Video Shows Sheriff’s Deputy Punching, Kicking And Stomping On Prone And Handcuffed Arrestee

A video of a San Bernardino County sheriff’s deputy kicking and stomping a handcuffed man lying face down on the ground began making the rounds on social media early this week.
Shortly after the video was brought to the attention of the department, the colleagues of the deputy seen administering the beating began a search for the videographer responsible for the 67-second visual depiction of what had occurred in an effort to carry out his or her arrest.
The incident in question took place at around 1 a.m. on January 26. The video, appears to have been shot from a distance of roughly 40 feet from the action and possibly from within a parked or unmoving vehicle in the roadway. When the video opens, a deputy is struggling with a man on the ground, using a left side half nelson to pin him to the ground. At the 11 second point in the video, a sheriff’s department vehicle is seen approaching the scene and crossing the yellow line median lane and pulling into place to stop, facing the oncoming traffic lane proximate to the struggle. At the 14 second point, the arriving deputy exits his vehicle and moves quickly to assist the first deputy in an attempt to handcuff the yet prone man, who appears to be struggling against the effort to restrict him. The second deputy’s action appears to be concentrated on holding the suspect, whose head is pointed toward the middle of the street, in place to facilitate the handcuffing. At the video’s 26 second point, the original deputy on the scene can be seen punching the suspect in the head. With the arriving deputy straddling the prone suspect, the handcuffing appears to have been effectuated at around the 37 second mark in the video. At the video’s 49 second point both deputies attempt to pull the suspect up by his arms, which are handcuffed behind his back.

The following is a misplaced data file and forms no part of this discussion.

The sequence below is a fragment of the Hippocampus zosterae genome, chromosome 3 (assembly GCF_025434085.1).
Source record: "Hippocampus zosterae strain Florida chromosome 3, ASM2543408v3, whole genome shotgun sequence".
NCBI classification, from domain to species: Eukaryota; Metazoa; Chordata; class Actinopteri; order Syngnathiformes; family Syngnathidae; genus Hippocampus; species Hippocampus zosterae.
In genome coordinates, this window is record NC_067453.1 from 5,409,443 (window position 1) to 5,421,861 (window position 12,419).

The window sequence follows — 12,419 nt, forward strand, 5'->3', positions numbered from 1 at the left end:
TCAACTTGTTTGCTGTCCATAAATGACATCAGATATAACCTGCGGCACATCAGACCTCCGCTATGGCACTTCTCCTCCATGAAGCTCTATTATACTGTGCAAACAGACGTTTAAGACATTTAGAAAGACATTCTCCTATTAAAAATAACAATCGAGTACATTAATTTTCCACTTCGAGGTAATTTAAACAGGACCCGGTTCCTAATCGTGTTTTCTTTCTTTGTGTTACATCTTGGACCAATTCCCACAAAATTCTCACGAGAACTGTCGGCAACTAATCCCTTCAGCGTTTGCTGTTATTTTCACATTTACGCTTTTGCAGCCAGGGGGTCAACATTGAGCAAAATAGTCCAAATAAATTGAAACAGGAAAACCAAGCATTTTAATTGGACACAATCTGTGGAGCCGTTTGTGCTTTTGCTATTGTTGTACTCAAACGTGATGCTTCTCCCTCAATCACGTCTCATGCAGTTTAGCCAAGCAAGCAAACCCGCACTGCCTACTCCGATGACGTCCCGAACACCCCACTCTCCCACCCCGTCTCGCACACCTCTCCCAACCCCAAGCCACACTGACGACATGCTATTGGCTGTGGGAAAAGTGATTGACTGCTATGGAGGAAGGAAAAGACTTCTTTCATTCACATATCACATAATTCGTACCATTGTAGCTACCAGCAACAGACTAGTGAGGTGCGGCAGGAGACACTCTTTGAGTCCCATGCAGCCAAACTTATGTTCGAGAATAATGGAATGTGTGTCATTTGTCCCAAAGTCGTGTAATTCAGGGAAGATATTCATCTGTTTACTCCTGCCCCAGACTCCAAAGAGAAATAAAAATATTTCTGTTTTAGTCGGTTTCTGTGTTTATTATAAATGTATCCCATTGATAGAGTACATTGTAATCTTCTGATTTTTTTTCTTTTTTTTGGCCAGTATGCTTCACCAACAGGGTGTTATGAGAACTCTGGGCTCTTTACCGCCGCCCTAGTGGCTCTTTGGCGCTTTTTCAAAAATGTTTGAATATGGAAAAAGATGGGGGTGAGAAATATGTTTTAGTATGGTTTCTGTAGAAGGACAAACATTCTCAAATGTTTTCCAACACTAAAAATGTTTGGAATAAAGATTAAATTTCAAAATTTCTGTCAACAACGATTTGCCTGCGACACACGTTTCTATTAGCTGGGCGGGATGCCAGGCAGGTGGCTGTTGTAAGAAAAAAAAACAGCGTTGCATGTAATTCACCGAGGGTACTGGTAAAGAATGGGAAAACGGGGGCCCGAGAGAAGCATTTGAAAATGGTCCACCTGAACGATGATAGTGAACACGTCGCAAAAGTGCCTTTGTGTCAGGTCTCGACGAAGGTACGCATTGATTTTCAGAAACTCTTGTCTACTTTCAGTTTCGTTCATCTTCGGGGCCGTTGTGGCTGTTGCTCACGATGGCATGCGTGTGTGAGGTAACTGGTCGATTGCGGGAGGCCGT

The deputies appear to be having difficulty in directing the suspect, whose body has gone limp, and 51 seconds into the video the deputies set him down. After again attempting to hoist him, they pivot around and set him down with his face and chest toward the ground so that the suspect’s head is angled more toward the curb than the center of the street. At the 59 second point the suspect can be heard yelling indistinctly. At the one minute point and again at one minute and 2 seconds into the video, the deputy originally on the scene when the video began can be seen kicking the suspect in the head. One minute and 4 seconds into the video he stomps on the victim’s head. Three seconds later the video abruptly ends.
The suspect has been identified as 21-year-old Garardo Bernabe Vasquez, and the location of the incident as in the vicinity of Perris Hill Park near Highland Avenue and Cedar Street. Vasquez was arrested and booked for resisting arrest.
After the video was posted to several social media sites including youtube, the sheriff’s department took notice and began a manhunt for the videographer. After at least two Los Angeles-based television stations ran the video, the sheriff’s department moved to place the deputy depicted in the video on administrative leave.